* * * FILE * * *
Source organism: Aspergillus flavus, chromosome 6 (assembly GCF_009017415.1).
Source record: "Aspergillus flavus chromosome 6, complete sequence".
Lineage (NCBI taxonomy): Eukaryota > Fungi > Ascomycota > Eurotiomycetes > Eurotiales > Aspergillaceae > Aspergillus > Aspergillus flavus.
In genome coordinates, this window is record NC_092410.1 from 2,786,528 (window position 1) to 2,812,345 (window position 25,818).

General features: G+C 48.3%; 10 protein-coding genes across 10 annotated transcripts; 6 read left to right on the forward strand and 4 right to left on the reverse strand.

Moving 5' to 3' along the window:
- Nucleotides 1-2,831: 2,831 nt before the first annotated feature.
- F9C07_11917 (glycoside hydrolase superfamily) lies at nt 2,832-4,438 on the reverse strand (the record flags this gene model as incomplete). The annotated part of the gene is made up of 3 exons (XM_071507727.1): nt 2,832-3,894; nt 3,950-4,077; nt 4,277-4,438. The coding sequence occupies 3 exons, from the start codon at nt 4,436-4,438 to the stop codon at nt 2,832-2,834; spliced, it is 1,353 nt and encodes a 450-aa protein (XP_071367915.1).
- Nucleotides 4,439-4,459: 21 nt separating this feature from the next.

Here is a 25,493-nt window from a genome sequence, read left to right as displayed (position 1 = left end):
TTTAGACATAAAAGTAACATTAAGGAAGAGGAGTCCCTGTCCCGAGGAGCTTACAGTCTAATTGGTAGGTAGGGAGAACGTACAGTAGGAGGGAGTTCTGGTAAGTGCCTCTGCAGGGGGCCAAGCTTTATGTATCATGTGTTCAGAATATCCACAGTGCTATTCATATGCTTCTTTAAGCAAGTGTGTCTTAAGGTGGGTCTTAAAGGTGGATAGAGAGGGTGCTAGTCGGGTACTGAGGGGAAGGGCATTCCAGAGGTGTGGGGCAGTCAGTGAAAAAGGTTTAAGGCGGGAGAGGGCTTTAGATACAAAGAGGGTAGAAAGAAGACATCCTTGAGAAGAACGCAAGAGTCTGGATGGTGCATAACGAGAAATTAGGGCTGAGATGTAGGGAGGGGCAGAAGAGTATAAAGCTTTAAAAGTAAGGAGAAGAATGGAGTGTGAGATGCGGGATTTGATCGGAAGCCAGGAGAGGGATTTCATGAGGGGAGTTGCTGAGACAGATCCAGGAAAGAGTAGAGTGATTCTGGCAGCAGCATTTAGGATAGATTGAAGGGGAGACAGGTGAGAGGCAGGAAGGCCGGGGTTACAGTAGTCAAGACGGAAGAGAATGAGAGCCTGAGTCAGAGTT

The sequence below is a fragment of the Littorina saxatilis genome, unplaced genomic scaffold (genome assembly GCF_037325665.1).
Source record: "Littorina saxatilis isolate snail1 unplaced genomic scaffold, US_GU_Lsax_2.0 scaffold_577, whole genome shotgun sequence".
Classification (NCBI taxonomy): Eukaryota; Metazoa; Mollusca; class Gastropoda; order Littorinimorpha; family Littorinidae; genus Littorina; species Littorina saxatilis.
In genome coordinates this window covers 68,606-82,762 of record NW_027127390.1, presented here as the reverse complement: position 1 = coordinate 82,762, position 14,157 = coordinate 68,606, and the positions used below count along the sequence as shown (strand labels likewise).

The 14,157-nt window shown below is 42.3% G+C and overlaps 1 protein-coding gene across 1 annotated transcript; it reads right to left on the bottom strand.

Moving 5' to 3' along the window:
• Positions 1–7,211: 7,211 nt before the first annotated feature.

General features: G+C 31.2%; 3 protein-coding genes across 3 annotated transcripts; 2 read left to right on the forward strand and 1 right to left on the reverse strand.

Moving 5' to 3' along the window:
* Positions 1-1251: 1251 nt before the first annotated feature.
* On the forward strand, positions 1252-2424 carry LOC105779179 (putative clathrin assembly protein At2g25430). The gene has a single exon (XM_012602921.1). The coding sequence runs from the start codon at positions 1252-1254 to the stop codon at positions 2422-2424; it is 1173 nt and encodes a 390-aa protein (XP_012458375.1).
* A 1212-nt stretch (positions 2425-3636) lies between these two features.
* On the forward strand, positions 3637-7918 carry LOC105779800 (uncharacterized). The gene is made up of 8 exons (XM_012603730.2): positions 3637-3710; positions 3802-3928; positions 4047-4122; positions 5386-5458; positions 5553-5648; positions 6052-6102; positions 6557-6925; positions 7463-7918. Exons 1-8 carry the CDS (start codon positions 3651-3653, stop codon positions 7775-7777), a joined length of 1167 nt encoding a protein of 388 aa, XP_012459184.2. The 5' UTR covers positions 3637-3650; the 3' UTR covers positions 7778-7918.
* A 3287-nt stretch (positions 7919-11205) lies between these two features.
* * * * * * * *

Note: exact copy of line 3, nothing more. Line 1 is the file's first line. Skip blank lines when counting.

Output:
Lineage (NCBI taxonomy): Eukaryota > Fungi > Ascomycota > Eurotiomycetes > Eurotiales > Aspergillaceae > Aspergillus > Aspergillus flavus.